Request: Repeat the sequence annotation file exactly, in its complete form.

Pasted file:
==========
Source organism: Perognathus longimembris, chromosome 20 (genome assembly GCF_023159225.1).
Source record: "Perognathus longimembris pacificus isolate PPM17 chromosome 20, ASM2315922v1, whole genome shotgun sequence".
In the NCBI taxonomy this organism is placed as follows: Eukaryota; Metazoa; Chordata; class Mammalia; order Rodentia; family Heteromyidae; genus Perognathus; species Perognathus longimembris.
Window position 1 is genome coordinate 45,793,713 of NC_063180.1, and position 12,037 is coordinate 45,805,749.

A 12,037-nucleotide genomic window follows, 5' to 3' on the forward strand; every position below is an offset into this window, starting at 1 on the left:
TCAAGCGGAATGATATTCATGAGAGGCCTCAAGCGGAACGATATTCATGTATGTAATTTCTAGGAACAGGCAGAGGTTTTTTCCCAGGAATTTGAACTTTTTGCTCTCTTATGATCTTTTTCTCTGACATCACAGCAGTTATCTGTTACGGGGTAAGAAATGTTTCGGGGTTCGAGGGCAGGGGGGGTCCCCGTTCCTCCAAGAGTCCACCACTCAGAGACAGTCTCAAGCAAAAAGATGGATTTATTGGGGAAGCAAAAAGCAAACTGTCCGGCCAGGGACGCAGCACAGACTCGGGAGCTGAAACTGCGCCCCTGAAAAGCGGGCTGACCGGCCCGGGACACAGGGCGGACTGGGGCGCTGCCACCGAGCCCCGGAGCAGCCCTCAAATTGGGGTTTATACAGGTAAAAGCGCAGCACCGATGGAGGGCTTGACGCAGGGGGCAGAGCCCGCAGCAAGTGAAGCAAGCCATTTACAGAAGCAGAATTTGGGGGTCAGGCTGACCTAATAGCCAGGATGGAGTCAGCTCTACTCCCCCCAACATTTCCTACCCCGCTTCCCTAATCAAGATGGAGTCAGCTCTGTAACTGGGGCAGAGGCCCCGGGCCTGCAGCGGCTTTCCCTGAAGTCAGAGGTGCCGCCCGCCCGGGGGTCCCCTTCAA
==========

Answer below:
Source organism: Perognathus longimembris, chromosome 20 (genome assembly GCF_023159225.1).
Source record: "Perognathus longimembris pacificus isolate PPM17 chromosome 20, ASM2315922v1, whole genome shotgun sequence".
In the NCBI taxonomy this organism is placed as follows: Eukaryota; Metazoa; Chordata; class Mammalia; order Rodentia; family Heteromyidae; genus Perognathus; species Perognathus longimembris.
Window position 1 is genome coordinate 45,793,713 of NC_063180.1, and position 12,037 is coordinate 45,805,749.

A 12,037-nucleotide genomic window follows, 5' to 3' on the forward strand; every position below is an offset into this window, starting at 1 on the left:
TCAAGCGGAATGATATTCATGAGAGGCCTCAAGCGGAACGATATTCATGTATGTAATTTCTAGGAACAGGCAGAGGTTTTTTCCCAGGAATTTGAACTTTTTGCTCTCTTATGATCTTTTTCTCTGACATCACAGCAGTTATCTGTTACGGGGTAAGAAATGTTTCGGGGTTCGAGGGCAGGGGGGGTCCCCGTTCCTCCAAGAGTCCACCACTCAGAGACAGTCTCAAGCAAAAAGATGGATTTATTGGGGAAGCAAAAAGCAAACTGTCCGGCCAGGGACGCAGCACAGACTCGGGAGCTGAAACTGCGCCCCTGAAAAGCGGGCTGACCGGCCCGGGACACAGGGCGGACTGGGGCGCTGCCACCGAGCCCCGGAGCAGCCCTCAAATTGGGGTTTATACAGGTAAAAGCGCAGCACCGATGGAGGGCTTGACGCAGGGGGCAGAGCCCGCAGCAAGTGAAGCAAGCCATTTACAGAAGCAGAATTTGGGGGTCAGGCTGACCTAATAGCCAGGATGGAGTCAGCTCTACTCCCCCCAACATTTCCTACCCCGCTTCCCTAATCAAGATGGAGTCAGCTCTGTAACTGGGGCAGAGGCCCCGGGCCTGCAGCGGCTTTCCCTGAAGTCAGAGGTGCCGCCCGCCCGGGGGTCCCCTTCAA